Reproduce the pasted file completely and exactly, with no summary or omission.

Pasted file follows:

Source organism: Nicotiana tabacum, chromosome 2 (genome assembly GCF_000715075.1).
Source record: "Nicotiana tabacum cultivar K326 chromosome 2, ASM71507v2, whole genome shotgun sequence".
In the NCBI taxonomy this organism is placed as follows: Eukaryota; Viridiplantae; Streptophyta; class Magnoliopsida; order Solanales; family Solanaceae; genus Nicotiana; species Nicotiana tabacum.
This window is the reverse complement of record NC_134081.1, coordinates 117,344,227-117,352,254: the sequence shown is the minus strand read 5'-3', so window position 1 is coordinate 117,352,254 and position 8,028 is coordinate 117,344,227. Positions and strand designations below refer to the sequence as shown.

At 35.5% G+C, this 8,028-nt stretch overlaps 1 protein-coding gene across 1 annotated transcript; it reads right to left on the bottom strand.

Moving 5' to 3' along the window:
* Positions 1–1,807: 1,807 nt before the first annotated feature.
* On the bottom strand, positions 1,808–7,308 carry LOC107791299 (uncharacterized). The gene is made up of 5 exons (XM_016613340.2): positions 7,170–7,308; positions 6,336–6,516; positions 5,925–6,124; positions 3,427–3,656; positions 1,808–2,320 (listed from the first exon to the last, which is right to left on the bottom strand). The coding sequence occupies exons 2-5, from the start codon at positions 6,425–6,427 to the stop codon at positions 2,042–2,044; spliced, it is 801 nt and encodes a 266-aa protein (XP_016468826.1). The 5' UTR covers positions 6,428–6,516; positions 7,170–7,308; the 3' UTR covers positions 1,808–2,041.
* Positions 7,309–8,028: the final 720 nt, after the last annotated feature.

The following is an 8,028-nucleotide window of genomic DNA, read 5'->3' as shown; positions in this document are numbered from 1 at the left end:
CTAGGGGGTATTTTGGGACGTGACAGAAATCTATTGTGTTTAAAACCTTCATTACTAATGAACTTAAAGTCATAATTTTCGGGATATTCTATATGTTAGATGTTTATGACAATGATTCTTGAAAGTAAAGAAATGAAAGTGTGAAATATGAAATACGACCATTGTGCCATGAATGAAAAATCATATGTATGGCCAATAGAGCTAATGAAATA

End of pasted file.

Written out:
Source organism: Nicotiana tabacum, chromosome 2 (genome assembly GCF_000715075.1).
Source record: "Nicotiana tabacum cultivar K326 chromosome 2, ASM71507v2, whole genome shotgun sequence".
In the NCBI taxonomy this organism is placed as follows: Eukaryota; Viridiplantae; Streptophyta; class Magnoliopsida; order Solanales; family Solanaceae; genus Nicotiana; species Nicotiana tabacum.
This window is the reverse complement of record NC_134081.1, coordinates 117,344,227-117,352,254: the sequence shown is the minus strand read 5'-3', so window position 1 is coordinate 117,352,254 and position 8,028 is coordinate 117,344,227. Positions and strand designations below refer to the sequence as shown.

At 35.5% G+C, this 8,028-nt stretch overlaps 1 protein-coding gene across 1 annotated transcript; it reads right to left on the bottom strand.

Moving 5' to 3' along the window:
* Positions 1–1,807: 1,807 nt before the first annotated feature.
* On the bottom strand, positions 1,808–7,308 carry LOC107791299 (uncharacterized). The gene is made up of 5 exons (XM_016613340.2): positions 7,170–7,308; positions 6,336–6,516; positions 5,925–6,124; positions 3,427–3,656; positions 1,808–2,320 (listed from the first exon to the last, which is right to left on the bottom strand). The coding sequence occupies exons 2-5, from the start codon at positions 6,425–6,427 to the stop codon at positions 2,042–2,044; spliced, it is 801 nt and encodes a 266-aa protein (XP_016468826.1). The 5' UTR covers positions 6,428–6,516; positions 7,170–7,308; the 3' UTR covers positions 1,808–2,041.
* Positions 7,309–8,028: the final 720 nt, after the last annotated feature.

The following is an 8,028-nucleotide window of genomic DNA, read 5'->3' as shown; positions in this document are numbered from 1 at the left end:
CTAGGGGGTATTTTGGGACGTGACAGAAATCTATTGTGTTTAAAACCTTCATTACTAATGAACTTAAAGTCATAATTTTCGGGATATTCTATATGTTAGATGTTTATGACAATGATTCTTGAAAGTAAAGAAATGAAAGTGTGAAATATGAAATACGACCATTGTGCCATGAATGAAAAATCATATGTATGGCCAATAGAGCTAATGAAATA